If anyone can verify this I would love to hear from you, but I was extremely disappointed that this rare recording was essentially presented in the sonic equivalent of a Napster file from 1999.

"I'm telling you... realplayer is going to be HUGE."

“I’m telling you… RealPlayer is going to be HUGE.”

Regardless, best to focus on the positive – like that mysterious KLF item from the Lips’ photo above!

I cannot express the level of my excitement in finally hearing this special recording.  You may well recall my featuring of Disc 6 and of The KLF Remix Project Part III in earlier entries.

This new disc was to be the ninth in the series of unofficial reworkings of the KLF’s catalog – masterfully engineered and easily one of the finest ambient recordings of the year. Sadly, due to issues beyond the producer’s control, the disc will not be released to the public.

The disc contains a 2014 72-minute epic rework of the original Space LP created 24 years ago, originally as a collaboration between Dr. Alex Paterson and Jimmy Cauty – the original line-up of The Orb.

For those who aren’t familiar with the outstanding KLF: Recovered & Remastered unofficial releases from my past entries, let me bring you up to speed.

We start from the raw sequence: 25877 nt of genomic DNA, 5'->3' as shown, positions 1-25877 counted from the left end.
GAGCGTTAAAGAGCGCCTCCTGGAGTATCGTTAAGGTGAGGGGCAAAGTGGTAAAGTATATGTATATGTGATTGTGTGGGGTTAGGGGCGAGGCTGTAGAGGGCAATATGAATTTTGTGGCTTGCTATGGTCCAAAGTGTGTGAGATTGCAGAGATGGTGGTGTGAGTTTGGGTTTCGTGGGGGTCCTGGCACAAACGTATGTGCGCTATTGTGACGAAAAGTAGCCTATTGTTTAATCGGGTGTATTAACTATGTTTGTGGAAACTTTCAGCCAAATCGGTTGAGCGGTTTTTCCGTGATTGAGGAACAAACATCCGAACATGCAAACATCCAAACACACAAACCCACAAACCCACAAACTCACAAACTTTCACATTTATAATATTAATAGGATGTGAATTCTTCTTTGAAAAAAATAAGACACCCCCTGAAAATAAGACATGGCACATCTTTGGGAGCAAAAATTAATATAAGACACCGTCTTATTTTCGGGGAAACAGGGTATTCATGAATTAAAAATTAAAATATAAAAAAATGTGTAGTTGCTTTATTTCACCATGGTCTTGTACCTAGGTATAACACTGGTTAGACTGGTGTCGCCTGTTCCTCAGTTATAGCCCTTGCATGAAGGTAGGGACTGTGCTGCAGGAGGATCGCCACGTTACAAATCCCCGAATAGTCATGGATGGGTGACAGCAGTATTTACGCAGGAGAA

1987. British acid house. Drummond. Cauty. The Justified Ancients of Mu Mu. The Timelords. The JAMs. One World Orchestra. 2K. The Stadium House Trilogy. Doctorin’ the Tardis. Anarchism.   The White Room. The Illuminatus! Trilogy. Top of the Pops. America: What Time is Love? The Manual. A lost road movie. The K Foundation. Extreme Noise Terror. Why Sheep? Waiting. The Rites of Mu. Chill Out. The birth of Ambient House. Burning a million quid on the Isle of Jura. Abandon all art now. And Space.

There. That about sums it up.

20 years into the silence that followed the K Foundation’s exit from celebrity a man surfaced who set himself to the task of recovering and remastering the KLF’s catalog to fill the void left in Cauty and Drummond’s absence.

The first six releases, catalog #KLF 001 RE – KLF 006 RE were brilliant, and the sixth release, Live From The Lost Continent 2012 presented listeners with a 77-minute stadium-packed concert that never was.

Following this triumph, two more released emerged – KLF MINUS-ONE and KLF MINUS-FOUR, each better than the EP before.

But our hero had one last stupendous project up his sleeve. And in April of 2014, it was complete.